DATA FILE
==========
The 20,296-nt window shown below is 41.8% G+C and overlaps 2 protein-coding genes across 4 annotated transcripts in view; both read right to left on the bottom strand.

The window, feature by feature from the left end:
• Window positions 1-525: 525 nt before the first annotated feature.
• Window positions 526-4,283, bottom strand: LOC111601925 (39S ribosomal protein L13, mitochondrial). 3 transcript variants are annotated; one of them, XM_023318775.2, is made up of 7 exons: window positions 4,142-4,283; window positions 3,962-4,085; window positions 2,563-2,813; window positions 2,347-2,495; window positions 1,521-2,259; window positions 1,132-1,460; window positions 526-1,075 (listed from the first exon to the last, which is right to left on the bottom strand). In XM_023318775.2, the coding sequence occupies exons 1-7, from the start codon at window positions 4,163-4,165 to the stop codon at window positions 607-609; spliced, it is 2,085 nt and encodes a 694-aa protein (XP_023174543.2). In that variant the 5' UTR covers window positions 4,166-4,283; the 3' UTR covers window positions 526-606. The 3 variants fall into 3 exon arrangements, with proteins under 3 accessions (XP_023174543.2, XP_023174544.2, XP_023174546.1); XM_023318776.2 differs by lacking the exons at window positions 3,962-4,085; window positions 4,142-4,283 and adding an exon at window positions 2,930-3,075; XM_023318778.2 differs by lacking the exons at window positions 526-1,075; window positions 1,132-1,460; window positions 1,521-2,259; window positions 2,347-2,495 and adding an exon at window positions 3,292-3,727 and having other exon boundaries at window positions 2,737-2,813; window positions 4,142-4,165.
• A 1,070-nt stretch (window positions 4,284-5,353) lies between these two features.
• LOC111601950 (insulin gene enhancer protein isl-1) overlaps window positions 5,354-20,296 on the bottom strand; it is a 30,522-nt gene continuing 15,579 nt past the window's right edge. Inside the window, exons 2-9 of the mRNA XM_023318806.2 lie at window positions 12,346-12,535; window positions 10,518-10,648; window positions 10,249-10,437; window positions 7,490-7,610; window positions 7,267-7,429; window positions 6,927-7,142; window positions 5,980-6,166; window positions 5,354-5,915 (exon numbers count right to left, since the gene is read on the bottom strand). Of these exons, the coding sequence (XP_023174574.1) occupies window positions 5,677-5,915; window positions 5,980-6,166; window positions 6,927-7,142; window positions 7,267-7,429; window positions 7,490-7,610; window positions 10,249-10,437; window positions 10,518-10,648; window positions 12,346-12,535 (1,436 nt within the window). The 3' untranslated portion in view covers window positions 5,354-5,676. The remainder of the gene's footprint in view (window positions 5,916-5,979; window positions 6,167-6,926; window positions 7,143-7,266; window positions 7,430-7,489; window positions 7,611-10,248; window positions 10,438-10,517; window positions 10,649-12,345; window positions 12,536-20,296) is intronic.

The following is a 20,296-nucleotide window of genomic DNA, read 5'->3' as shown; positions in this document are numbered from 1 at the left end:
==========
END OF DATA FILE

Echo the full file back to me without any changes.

The 20,296-nt window shown below is 41.8% G+C and overlaps 2 protein-coding genes across 4 annotated transcripts in view; both read right to left on the bottom strand.

The window, feature by feature from the left end:
• Window positions 1-525: 525 nt before the first annotated feature.
• Window positions 526-4,283, bottom strand: LOC111601925 (39S ribosomal protein L13, mitochondrial). 3 transcript variants are annotated; one of them, XM_023318775.2, is made up of 7 exons: window positions 4,142-4,283; window positions 3,962-4,085; window positions 2,563-2,813; window positions 2,347-2,495; window positions 1,521-2,259; window positions 1,132-1,460; window positions 526-1,075 (listed from the first exon to the last, which is right to left on the bottom strand). In XM_023318775.2, the coding sequence occupies exons 1-7, from the start codon at window positions 4,163-4,165 to the stop codon at window positions 607-609; spliced, it is 2,085 nt and encodes a 694-aa protein (XP_023174543.2). In that variant the 5' UTR covers window positions 4,166-4,283; the 3' UTR covers window positions 526-606. The 3 variants fall into 3 exon arrangements, with proteins under 3 accessions (XP_023174543.2, XP_023174544.2, XP_023174546.1); XM_023318776.2 differs by lacking the exons at window positions 3,962-4,085; window positions 4,142-4,283 and adding an exon at window positions 2,930-3,075; XM_023318778.2 differs by lacking the exons at window positions 526-1,075; window positions 1,132-1,460; window positions 1,521-2,259; window positions 2,347-2,495 and adding an exon at window positions 3,292-3,727 and having other exon boundaries at window positions 2,737-2,813; window positions 4,142-4,165.
• A 1,070-nt stretch (window positions 4,284-5,353) lies between these two features.
• LOC111601950 (insulin gene enhancer protein isl-1) overlaps window positions 5,354-20,296 on the bottom strand; it is a 30,522-nt gene continuing 15,579 nt past the window's right edge. Inside the window, exons 2-9 of the mRNA XM_023318806.2 lie at window positions 12,346-12,535; window positions 10,518-10,648; window positions 10,249-10,437; window positions 7,490-7,610; window positions 7,267-7,429; window positions 6,927-7,142; window positions 5,980-6,166; window positions 5,354-5,915 (exon numbers count right to left, since the gene is read on the bottom strand). Of these exons, the coding sequence (XP_023174574.1) occupies window positions 5,677-5,915; window positions 5,980-6,166; window positions 6,927-7,142; window positions 7,267-7,429; window positions 7,490-7,610; window positions 10,249-10,437; window positions 10,518-10,648; window positions 12,346-12,535 (1,436 nt within the window). The 3' untranslated portion in view covers window positions 5,354-5,676. The remainder of the gene's footprint in view (window positions 5,916-5,979; window positions 6,167-6,926; window positions 7,143-7,266; window positions 7,430-7,489; window positions 7,611-10,248; window positions 10,438-10,517; window positions 10,649-12,345; window positions 12,536-20,296) is intronic.

The following is a 20,296-nucleotide window of genomic DNA, read 5'->3' as shown; positions in this document are numbered from 1 at the left end: